The following examples will aid in explaining, but should not be deemed as limiting, practice of the present invention. In all cases, unless otherwise noted, all parts and percentages are by weight.

EXAMPLES

Examples 1-9 were made according to the same procedure in which 100 parts by weight of an isocyanate-capped polyurethane prepolymer (a blended MDI and polymeric MDI-based prepolymer sold by BASF Corporation under the designation ISO 247) were mixed with a surfactant or coupling agent and then foamed in the presence of water as the aqueous component. The foaming was conducted in the laboratory on a bench scale. The prepolymer, surfactant and water were weighed into a beaker and mixed with an electric mixer for about 10 seconds. The mixture was then poured into a second beaker and allowed to rise. After curing at room temperature for 24 hours, the foam was removed from the beaker and sliced into one-half inch thick slices of circular cross section.

Wet out times were measured by dropping one droplet of water by pipette or eyedropper onto the surface of a dry foam sample from a height of one-half inch above the foam surface and monitoring the length of time required for the entire droplet to be absorbed by the foam.

Example 1

Foam-forming ingredients:

100 parts ISO 247, an MDI/polymeric MDI-based prepolymer from BASF Corp.;

1.0 part DABCO DC 5098, a silicone glycol copolymer surfactant for rigid urethane foams from Dow Coming that has a molecular weight in the range of 1500 to 20,000, a polyether portion with a molecular weight of 400 to 2000 and 50 to 100 mole percent ethylene oxide units, and a viscosity at 25° C. in CST of about 250;

50.0 parts water.

The resulting hydrophilic polyurethane foam had a wet out time that was instantaneous, under 1 second.

Example 2

Foam-forming ingredients:

100 parts ISO 247, an MDI/polymeric MDI-based prepolymer from BASF Corp.;

1.0 part NIAX Surfactant L532, a silicone glycol copolymer surfactant for ester polyurethane foams from Osi Specialties, Inc. of Sistorsville, W.V. with a molecular weight of 1500 to 12,000 and having a polyether portion with a molecular weight of 200 to 1500;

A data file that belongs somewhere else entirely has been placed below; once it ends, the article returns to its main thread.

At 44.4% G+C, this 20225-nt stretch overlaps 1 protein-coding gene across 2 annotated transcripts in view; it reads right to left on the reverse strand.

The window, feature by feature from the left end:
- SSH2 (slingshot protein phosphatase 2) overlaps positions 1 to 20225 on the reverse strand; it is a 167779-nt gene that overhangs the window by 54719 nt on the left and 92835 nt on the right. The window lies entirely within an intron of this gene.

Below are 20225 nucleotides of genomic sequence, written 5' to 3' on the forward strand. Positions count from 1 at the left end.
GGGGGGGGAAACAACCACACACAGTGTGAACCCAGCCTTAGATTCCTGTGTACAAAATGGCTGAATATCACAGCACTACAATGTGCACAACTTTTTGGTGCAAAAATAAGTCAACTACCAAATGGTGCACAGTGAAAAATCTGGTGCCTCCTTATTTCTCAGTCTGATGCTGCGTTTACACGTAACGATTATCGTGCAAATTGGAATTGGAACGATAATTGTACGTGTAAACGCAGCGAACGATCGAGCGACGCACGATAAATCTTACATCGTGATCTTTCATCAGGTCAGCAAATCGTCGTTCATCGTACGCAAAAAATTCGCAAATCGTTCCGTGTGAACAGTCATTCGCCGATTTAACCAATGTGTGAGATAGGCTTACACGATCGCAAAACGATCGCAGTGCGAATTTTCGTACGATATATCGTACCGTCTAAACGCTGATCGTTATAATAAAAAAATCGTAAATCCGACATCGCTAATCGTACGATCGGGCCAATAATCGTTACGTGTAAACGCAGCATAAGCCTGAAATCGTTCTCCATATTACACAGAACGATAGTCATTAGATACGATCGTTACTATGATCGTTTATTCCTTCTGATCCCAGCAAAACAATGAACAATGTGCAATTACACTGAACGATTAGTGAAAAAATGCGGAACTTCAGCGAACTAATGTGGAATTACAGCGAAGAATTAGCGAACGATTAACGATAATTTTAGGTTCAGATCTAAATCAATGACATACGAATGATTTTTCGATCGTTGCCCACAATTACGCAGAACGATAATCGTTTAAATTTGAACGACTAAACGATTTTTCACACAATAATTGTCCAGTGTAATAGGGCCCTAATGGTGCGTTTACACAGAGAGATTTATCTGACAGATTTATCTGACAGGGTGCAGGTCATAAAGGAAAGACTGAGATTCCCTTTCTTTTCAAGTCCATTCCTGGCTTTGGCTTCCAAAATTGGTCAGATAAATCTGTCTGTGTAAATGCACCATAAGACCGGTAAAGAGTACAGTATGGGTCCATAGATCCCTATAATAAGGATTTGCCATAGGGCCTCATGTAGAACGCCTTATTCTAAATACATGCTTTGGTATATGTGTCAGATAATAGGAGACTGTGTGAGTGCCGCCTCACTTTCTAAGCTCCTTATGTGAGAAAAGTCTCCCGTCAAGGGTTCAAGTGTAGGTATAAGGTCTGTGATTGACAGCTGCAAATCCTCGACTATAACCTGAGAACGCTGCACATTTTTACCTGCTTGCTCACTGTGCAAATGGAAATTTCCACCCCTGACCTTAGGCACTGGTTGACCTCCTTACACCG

50.0 parts water.

The resulting hydrophilic polyurethane foam had a wet out time that was instantaneous, under 1 second.

Comparison Example 3

Foam-forming ingredients:

100 parts ISO 247, an MDI/polymeric MDI-based prepolymer from BASF Corp.;

50.0 parts water.

The resulting hydrophilic polyurethane foam had a wet out time of greater than five (5) minutes.

Comparison Example 4

Foam-forming ingredients:

100 parts HYPOL 3000, a TDI-based prepolymer from Hampshire Chemical Company;

100 parts water.

Two samples were made with these ingredients. The resulting hydrophilic polyurethane foams had wet out times of greater than three (3) minutes and greater than ten (10) minutes.

Comparison Example 5

Foam-forming ingredients:

100 parts HYPOL 3000, a TDI-based prepolymer from Hampshire Chemical Company;

1.0 part NIAX Surfactant L532, a silicone glycol copolymer surfactant for ester polyurethane foams from Osi Specialties, Inc. of Sistorsville, W.V. with a molecular weight of 1500 to 12,000 and having a polyether portion with a molecular weight of 200 to 1500 with 70 to 100 percent ethylene oxide;

100 parts water.

The resulting polyurethane foam collapsed and could not be tested for wet out rate.

Comparison Example 6

Foam-forming ingredients:

100 parts ISO 247, an MDI/polymeric MDI-based prepolymer from BASF Corp.;

0.5 part NIAX Surfactant L620, a silicone glycol copolymer surfactant from Osi Specialties, Inc. of Sistorsville, W.V. with a molecular weight of 20,000 to 100,000, and having a polyether portion with a molecular weight in the range of 1000-4000 with 50 to 100 mole percent ethylene oxide;

50.0 parts water.

Wet out time could not be measured because the foam structure collapsed.

Comparison Example 7

Foam-forming ingredients:

100 parts ISO 247, an MDI/polymeric MDI-based prepolymer from BASF Corp.;